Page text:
Bob Dole agrees to speak at GW Commencement

Former Senate majority leader and 1996 presidential candidate Bob Dole will deliver the keynote address at the 1998 Commencement Ceremony.

During a breakfast reception at the F Street Club Saturday, which included several students from the School of Media and Public Affairs, Dole surprised his guests by posing the question, “So, what should I talk about in my Commencement speech?”


GW President Stephen Joel Trachtenberg said he is pleased Dole agreed to give the speech.

“He brings to our Commencement a lifetime of wisdom on public issues,” he said.

Dole hinted he would likely focus on public service during his speech, including tidbits about his own life, which includes 40 years in Congress representing Kansas.

During the breakfast, Dole asked students to submit a paragraph that summarized what they thought would make a great Commencement speech.

“This is a person of a different generation who is really seeking out student input,” said University Marshall Jill Kasle. “He basically told us, give me some language, and I’ll put it in my speech.”

During the past few months, Trachtenberg has hosted three breakfast meetings with small groups of students and Dole.

“Along the way Senator Dole has gotten to know the students and he has taken an interest in them,” Trachtenberg said. “The opportunity to meet GW students has convinced him that it would be the investment of a morning, and not an expenditure (to speak at Commencement).”

Three years ago, Dole’s wife Elizabeth, president of the American Red Cross, was scheduled to give the keynote address when a lightning storm forced the Commencement ceremony on the Ellipse to be canceled.

Trachtenberg recalled her “light touch and kindness” at a time when the University’s administration was under criticism for poor planning.

“She offered to call in the Red Cross for us,” laughed Trachtenberg.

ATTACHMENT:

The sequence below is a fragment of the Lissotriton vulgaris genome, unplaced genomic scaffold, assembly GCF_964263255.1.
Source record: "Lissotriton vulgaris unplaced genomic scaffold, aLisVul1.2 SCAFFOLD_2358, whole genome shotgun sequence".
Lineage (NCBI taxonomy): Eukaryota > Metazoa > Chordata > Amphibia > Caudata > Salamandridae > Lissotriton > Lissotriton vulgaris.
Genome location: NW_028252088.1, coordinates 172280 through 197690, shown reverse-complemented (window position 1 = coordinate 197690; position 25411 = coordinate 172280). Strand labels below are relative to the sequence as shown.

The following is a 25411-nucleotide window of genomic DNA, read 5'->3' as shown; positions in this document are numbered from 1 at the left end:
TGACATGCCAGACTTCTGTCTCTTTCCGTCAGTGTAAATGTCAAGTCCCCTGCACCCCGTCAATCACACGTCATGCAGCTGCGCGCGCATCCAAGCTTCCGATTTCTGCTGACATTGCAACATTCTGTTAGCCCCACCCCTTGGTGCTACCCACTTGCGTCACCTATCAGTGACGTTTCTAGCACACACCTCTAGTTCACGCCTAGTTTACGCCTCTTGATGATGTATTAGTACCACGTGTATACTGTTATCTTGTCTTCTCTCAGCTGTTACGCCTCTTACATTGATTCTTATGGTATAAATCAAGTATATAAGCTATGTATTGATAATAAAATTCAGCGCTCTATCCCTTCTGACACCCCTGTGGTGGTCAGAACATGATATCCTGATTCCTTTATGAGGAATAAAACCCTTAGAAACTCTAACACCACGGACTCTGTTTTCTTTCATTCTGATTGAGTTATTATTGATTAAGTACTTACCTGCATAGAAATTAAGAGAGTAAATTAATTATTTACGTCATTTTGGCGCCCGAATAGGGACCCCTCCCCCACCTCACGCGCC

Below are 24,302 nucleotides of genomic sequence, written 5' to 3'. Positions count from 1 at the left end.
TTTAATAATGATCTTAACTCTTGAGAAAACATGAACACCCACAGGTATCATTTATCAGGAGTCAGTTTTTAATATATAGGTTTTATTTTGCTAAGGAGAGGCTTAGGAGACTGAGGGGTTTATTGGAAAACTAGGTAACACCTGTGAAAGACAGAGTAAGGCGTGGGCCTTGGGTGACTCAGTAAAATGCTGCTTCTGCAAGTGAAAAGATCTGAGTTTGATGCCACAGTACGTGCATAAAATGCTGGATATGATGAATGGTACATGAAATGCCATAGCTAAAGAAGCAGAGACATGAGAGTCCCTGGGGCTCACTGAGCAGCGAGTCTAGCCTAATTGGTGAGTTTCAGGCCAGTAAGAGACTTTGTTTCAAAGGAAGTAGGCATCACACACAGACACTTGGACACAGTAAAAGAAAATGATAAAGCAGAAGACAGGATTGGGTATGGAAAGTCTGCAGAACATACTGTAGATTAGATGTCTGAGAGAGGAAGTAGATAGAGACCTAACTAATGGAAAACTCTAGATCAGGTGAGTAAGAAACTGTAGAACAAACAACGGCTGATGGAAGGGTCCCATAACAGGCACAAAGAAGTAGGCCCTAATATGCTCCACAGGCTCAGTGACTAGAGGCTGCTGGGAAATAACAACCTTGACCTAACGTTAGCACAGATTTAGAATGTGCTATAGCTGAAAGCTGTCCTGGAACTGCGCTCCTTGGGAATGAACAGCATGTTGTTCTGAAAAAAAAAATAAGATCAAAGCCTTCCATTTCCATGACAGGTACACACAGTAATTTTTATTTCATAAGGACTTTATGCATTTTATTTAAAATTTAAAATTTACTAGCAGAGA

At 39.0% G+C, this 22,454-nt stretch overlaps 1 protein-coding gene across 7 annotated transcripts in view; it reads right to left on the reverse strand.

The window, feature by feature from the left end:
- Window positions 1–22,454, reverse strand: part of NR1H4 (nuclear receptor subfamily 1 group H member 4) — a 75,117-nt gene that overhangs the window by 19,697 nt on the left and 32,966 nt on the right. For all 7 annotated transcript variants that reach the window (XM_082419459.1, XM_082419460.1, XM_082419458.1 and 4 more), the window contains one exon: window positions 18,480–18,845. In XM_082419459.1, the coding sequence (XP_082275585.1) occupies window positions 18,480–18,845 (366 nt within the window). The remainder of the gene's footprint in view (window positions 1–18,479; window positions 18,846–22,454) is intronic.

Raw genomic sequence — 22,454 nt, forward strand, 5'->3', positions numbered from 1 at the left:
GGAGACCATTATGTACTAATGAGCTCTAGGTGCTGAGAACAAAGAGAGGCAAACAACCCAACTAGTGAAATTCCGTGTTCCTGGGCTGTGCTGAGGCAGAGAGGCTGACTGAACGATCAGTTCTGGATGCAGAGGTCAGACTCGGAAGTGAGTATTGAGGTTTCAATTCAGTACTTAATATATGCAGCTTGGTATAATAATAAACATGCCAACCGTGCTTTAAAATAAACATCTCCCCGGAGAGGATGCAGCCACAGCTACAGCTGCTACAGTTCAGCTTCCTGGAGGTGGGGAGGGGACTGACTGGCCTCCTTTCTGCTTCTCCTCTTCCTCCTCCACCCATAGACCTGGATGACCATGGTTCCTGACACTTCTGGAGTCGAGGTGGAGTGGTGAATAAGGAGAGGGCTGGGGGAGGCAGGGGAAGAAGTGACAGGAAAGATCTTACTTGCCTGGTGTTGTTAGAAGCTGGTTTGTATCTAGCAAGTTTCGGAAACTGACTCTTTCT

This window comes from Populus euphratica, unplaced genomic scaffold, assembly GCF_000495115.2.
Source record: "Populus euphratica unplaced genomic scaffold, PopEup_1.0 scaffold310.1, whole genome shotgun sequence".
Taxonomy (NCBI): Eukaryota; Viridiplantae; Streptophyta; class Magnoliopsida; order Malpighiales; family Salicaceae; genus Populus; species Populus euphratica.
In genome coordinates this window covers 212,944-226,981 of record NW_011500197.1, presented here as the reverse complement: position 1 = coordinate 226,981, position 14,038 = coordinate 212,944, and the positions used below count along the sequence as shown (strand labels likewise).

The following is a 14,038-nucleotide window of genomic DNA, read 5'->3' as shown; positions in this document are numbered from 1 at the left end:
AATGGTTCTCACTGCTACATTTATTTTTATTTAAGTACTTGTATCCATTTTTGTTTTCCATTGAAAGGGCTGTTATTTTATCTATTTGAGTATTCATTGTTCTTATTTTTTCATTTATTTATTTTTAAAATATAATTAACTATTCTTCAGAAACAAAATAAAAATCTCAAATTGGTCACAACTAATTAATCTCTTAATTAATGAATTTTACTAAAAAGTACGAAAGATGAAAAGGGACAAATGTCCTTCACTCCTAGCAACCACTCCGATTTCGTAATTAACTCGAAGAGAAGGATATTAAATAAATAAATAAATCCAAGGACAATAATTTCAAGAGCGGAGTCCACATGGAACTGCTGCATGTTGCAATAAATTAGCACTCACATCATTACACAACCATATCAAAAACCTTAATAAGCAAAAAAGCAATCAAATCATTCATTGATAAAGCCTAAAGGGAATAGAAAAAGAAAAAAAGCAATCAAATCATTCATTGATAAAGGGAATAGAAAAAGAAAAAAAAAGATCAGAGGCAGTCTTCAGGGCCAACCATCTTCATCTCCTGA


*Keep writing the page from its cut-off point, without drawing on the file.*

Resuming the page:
For his part, Dole said he has been keeping a “presidential pace,” since he left the Senate in 1996, touring six states in the past week to speak to student bodies across the country.

He has also appeared in commercials for VISA and Dunkin’ Donuts.

“If we had run these ads before the election, we might have won it,” Dole joked.

Dole also has been spotted on occasion delivering dozens of donuts to members of the media waiting for Monica Lewinsky in front of the Watergate building where he lives.

At the breakfast, after a short discussion on the ethics of today’s media, he laughed off reports in Star magazine that he had been peeking through her curtains late at night, and said Lewinsky and he are just “neighbors.”

A veteran of World War II who served in the 10th mountain division and was seriously wounded in combat, Dole spends part of his time working for the Coalition of Missing Persons.

He recounted his trips to Bosnia and recalled seeing the mass graves with human remains, adding he feels both the Bush and Clinton administrations failed to use the superpower status of the United States to stop the genocide.

He also discussed the future of the Republican Party, saying the GOP seems to lack an agenda, and he decried the clout of the “religious right who think the Republican Party is about abortion and abortion only.”

Dole will be given an honorary doctoral degree of public service at the May 17 ceremony. He will be one of six degree recipients at Commencement, according to Sandy Holland, executive director of University Relations.

Former vice president for medical affairs and executive dean of GW Medical Center Alan Weingold will receive a honorary doctor of science degree. Weingold retired last year.

Arthur Brimmer, chairman of the D.C. financial control board, will receive a doctorate for public service. Brimmer announced he will not seek reappointment to the board last month.

Oliver Carr, chairman emeritus of GW’s Board of Trustees, will be honored with a doctor of public service degree. He is the founder of the Oliver Carr Company.

In addition, Soprano Harolyn Blackwell will be honored with a doctor of music degree. Gertrude Himmelfarb, professor emeritus of history at City University of New York, will receive a doctor of humanities degree.

-Becky Neilson and Matt Berger contributed to this report.

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